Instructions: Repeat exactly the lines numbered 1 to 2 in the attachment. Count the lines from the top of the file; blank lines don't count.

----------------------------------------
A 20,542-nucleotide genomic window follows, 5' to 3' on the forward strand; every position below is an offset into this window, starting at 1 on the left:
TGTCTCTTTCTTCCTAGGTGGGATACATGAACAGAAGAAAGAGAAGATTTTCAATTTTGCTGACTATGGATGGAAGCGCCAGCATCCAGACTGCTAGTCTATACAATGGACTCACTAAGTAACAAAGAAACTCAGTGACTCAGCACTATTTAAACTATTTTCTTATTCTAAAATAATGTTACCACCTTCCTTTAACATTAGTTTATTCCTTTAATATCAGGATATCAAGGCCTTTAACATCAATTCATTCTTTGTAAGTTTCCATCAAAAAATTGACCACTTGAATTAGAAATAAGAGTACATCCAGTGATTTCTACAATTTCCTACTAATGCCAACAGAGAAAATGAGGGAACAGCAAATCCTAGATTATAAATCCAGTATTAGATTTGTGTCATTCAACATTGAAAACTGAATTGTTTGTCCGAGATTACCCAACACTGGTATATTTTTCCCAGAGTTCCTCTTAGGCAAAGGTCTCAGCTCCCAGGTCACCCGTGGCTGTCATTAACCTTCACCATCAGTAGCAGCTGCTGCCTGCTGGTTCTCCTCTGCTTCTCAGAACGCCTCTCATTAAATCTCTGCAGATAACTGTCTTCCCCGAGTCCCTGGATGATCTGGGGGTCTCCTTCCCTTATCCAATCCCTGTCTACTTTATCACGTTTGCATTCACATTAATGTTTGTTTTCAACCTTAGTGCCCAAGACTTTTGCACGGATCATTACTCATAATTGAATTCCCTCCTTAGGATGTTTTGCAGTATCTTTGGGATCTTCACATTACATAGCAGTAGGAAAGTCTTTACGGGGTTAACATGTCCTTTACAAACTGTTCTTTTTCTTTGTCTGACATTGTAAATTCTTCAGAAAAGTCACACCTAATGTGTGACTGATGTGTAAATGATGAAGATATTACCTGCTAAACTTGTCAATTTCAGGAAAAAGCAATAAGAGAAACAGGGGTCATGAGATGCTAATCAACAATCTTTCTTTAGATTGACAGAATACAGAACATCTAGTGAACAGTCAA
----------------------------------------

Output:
A 20,542-nucleotide genomic window follows, 5' to 3' on the forward strand; every position below is an offset into this window, starting at 1 on the left:
TGTCTCTTTCTTCCTAGGTGGGATACATGAACAGAAGAAAGAGAAGATTTTCAATTTTGCTGACTATGGATGGAAGCGCCAGCATCCAGACTGCTAGTCTATACAATGGACTCACTAAGTAACAAAGAAACTCAGTGACTCAGCACTATTTAAACTATTTTCTTATTCTAAAATAATGTTACCACCTTCCTTTAACATTAGTTTATTCCTTTAATATCAGGATATCAAGGCCTTTAACATCAATTCATTCTTTGTAAGTTTCCATCAAAAAATTGACCACTTGAATTAGAAATAAGAGTACATCCAGTGATTTCTACAATTTCCTACTAATGCCAACAGAGAAAATGAGGGAACAGCAAATCCTAGATTATAAATCCAGTATTAGATTTGTGTCATTCAACATTGAAAACTGAATTGTTTGTCCGAGATTACCCAACACTGGTATATTTTTCCCAGAGTTCCTCTTAGGCAAAGGTCTCAGCTCCCAGGTCACCCGTGGCTGTCATTAACCTTCACCATCAGTAGCAGCTGCTGCCTGCTGGTTCTCCTCTGCTTCTCAGAACGCCTCTCATTAAATCTCTGCAGATAACTGTCTTCCCCGAGTCCCTGGATGATCTGGGGGTCTCCTTCCCTTATCCAATCCCTGTCTACTTTATCACGTTTGCATTCACATTAATGTTTGTTTTCAACCTTAGTGCCCAAGACTTTTGCACGGATCATTACTCATAATTGAATTCCCTCCTTAGGATGTTTTGCAGTATCTTTGGGATCTTCACATTACATAGCAGTAGGAAAGTCTTTACGGGGTTAACATGTCCTTTACAAACTGTTCTTTTTCTTTGTCTGACATTGTAAATTCTTCAGAAAAGTCACACCTAATGTGTGACTGATGTGTAAATGATGAAGATATTACCTGCTAAACTTGTCAATTTCAGGAAAAAGCAATAAGAGAAACAGGGGTCATGAGATGCTAATCAACAATCTTTCTTTAGATTGACAGAATACAGAACATCTAGTGAACAGTCAA